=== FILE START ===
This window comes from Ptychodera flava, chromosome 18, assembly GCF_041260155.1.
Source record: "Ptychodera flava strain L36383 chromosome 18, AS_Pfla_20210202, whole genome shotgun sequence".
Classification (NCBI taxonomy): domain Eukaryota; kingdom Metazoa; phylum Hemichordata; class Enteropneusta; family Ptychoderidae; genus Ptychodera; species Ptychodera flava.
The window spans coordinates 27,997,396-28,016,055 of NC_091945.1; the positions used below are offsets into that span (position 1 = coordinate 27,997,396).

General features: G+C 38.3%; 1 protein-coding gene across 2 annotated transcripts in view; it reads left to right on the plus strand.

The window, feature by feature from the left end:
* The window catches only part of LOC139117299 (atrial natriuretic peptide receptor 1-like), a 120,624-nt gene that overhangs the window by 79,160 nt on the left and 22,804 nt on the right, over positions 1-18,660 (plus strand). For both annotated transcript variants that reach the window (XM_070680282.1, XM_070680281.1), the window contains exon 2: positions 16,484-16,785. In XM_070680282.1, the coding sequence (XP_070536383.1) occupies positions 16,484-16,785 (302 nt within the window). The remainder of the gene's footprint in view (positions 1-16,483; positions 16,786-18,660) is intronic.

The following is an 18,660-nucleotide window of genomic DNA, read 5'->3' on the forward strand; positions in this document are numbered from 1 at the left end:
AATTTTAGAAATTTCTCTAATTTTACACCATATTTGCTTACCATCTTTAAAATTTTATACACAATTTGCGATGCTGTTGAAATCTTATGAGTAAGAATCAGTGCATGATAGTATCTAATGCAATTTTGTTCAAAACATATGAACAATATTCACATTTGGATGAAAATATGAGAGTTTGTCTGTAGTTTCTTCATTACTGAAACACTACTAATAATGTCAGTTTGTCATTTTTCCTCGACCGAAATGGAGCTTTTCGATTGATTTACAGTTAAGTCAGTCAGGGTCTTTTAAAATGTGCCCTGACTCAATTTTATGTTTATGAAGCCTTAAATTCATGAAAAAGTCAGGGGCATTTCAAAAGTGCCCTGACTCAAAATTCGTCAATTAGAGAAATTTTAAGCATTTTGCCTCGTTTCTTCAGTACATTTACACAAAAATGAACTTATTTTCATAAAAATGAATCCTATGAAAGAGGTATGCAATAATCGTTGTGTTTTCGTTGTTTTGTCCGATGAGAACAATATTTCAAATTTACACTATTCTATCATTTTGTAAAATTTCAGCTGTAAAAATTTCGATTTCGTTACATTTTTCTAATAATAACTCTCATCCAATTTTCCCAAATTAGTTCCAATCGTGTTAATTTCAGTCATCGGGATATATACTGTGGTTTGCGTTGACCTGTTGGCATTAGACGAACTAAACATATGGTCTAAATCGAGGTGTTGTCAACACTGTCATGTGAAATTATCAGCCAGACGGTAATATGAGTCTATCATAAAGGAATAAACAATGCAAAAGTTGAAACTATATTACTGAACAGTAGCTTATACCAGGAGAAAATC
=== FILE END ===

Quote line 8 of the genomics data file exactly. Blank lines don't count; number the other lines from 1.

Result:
The following is an 18,660-nucleotide window of genomic DNA, read 5'->3' on the forward strand; positions in this document are numbered from 1 at the left end: